Colorful Cooking: Healthy skeleton skins and fry fingers for Halloween |
Tracy Miller
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Colorful Cooking: Healthy skeleton skins and fry fingers for Halloween

Potatoes are the most consumed vegetables in the United States and have been a staple food for me since college, when eggs and spuds were on the menu daily. Not only are they both healthy and inexpensive but hearty, as well. Twenty years later, when cooking for my family and friends, I find potatoes a pantry ingredient. They last for months in the cool, dark closet, and they are the No. 1 crop harvested in the world.

It's hearty and healthy, but unfortunately, the potato has gotten a bad rap due to the popularity of French fries and potato chips. Chips and fries are cooked by deep frying and exposing a lot of surface area to oil. Chips average about 33 percent oil and French fries 15 percent from cooking. French fries that are baked have less fat than their fried brethren, but if you really want health benefits from a potato, bake them and be careful what topping you choose.

Potatoes are tubers that grow in the dirt, so buying organic is a good idea. The skins contain most of their nutrients, so you don't want to peel them to get all the good stuff. That stuff is vitamin C, B6, fiber, copper, potassium and manganese. Plus, they have antioxidants and fight free radicals.

Sometimes, a green color takes over the potato skin and this is not a Halloween, mummy fashion statement; it is an abnormally high amount of alkaloid, which will make the spud taste bitter. When you see that green, peel the potato or toss it because it will not have a nice flavor.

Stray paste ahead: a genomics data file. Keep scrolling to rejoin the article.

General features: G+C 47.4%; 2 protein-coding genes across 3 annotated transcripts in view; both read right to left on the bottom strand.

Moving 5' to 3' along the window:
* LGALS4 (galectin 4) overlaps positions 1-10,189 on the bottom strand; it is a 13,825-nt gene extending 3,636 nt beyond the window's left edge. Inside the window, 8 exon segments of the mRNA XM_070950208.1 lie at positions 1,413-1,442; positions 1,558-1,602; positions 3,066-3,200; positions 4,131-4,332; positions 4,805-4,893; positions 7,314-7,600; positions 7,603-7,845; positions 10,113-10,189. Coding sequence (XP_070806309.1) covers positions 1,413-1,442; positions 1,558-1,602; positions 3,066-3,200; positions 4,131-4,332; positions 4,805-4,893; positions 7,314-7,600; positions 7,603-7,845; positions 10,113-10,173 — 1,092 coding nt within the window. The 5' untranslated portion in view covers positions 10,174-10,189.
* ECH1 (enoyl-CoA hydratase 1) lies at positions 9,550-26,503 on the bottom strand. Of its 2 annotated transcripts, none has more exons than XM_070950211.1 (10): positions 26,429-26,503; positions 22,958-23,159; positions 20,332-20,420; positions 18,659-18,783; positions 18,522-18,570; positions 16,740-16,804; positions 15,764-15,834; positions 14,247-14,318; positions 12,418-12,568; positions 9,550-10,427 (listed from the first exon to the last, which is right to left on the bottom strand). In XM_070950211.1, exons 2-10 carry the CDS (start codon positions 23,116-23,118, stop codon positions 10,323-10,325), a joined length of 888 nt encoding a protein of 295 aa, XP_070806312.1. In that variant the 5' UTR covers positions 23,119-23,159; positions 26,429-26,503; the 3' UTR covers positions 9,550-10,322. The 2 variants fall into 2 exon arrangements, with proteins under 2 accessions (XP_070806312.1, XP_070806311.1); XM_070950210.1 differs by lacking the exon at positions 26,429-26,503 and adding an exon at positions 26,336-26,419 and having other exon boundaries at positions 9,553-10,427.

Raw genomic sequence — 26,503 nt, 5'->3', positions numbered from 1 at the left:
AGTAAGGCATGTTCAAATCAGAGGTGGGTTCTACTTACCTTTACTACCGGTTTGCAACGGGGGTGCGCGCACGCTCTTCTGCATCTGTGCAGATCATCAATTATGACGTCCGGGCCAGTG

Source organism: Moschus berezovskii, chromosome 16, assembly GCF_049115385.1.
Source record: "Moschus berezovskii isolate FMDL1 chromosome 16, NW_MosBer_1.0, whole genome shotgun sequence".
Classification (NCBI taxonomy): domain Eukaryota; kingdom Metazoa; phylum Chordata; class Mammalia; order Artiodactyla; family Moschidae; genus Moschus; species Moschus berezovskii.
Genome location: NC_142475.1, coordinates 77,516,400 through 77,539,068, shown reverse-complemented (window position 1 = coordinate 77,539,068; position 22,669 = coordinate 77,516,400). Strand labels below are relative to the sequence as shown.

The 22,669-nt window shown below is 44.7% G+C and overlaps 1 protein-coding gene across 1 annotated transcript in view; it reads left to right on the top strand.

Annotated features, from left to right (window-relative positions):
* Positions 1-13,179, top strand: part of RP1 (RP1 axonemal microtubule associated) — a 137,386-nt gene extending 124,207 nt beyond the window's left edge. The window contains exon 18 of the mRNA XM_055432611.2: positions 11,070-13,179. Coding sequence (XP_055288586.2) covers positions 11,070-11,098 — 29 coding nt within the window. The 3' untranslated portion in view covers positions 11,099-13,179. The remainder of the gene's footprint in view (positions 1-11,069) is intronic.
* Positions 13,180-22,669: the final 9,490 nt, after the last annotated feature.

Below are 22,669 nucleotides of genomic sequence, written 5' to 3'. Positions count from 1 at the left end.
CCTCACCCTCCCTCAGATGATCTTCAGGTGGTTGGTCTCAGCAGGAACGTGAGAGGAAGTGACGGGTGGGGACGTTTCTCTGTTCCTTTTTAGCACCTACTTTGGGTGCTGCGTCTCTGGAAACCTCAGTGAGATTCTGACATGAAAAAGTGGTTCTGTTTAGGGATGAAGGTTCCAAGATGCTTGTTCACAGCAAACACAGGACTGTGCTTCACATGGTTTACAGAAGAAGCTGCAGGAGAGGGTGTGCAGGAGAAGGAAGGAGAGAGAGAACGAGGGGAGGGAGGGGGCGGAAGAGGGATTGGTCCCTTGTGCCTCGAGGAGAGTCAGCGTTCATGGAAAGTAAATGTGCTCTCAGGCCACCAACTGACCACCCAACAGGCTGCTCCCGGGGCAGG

Flavorful skeleton skins are filled with healthy red peppers, green onions, tomato sauce and some cheese. They taste great and are a healthy, hearty snack for anyone getting ready to head off for a night of haunting. Mix in a simple bloody French fry finger, and you have a nice base on the belly for candy or cocktails.

Skeleton Skins

5 large russet potatoes

1 cup red pepper, diced

1/2 cup green onion, diced

10 string cheese sticks

2 cups mozzarella or fontina cheese, shredded

2 cups pizza sauce

Olive oil

Mini chocolate chips

Guacamole and/or sour cream for dipping

Scrub potatoes, and heat oven to 350 degrees. Pierce potatoes, and cook for 60 minutes. Remove from oven, and let cool slightly. Cut the potatoes in half, and scoop out meat in the middle, keeping a ¼ inch of potato inside the skin. Brush the olive oil all over the potato skin. Place on baking sheet, cut side up, and cook 10 minutes at 350 degrees.

Mix red pepper and green onion together. Layer the skins, starting with 1 heaping tablespoon red pepper mixture and 2 tablespoons shredded cheese. Cover the cheese and pepper with pizza sauce, and smooth the sauce to make a bed for the skeleton.

To make the skeleton: Cut ½ inch of the cheese from the top, and cut triangles into each side of the ½-inch cheese to make a skull. Poke in 2 mini chocolate chips for the eyes. Cut the remainder of the string cheese into a large and small piece for the legs and ribs.

Pull the cheese apart, and lay the legs at the bottom of the skin. Pull the smaller string cheese apart, and trim some to make smaller pieces for the ribs. Layer the ribs above the legs, and add the head to the top to make the skeleton. Bake at 350 degrees for 15 minutes.

Bloody French Fries

French fries


Grape tomatoes


Cream cheese

Chipotles in adobo (optional)

Bake French fries according to package directions. Slice tomatoes and grapes in half to make the fingernail. When the fries are cooked, place a small amount of cream cheese on the tip of the fry and stick on half of the grape or tomato. Squeeze out some of the juice from the fruit so it dries out a bit and sticks.

Place the fries in a small bowl of ketchup right before serving (otherwise they will get soft). If making an adult version, blend a small can of chipotles in adobo and mix 1/4 cup chipotles with 1 cup ketchup.

Tracy Miller adds fruits and veggies to all of her meals. She teaches cooking classes and shares recipes on TV8's "Good Morning Vail." To contact her, email or visit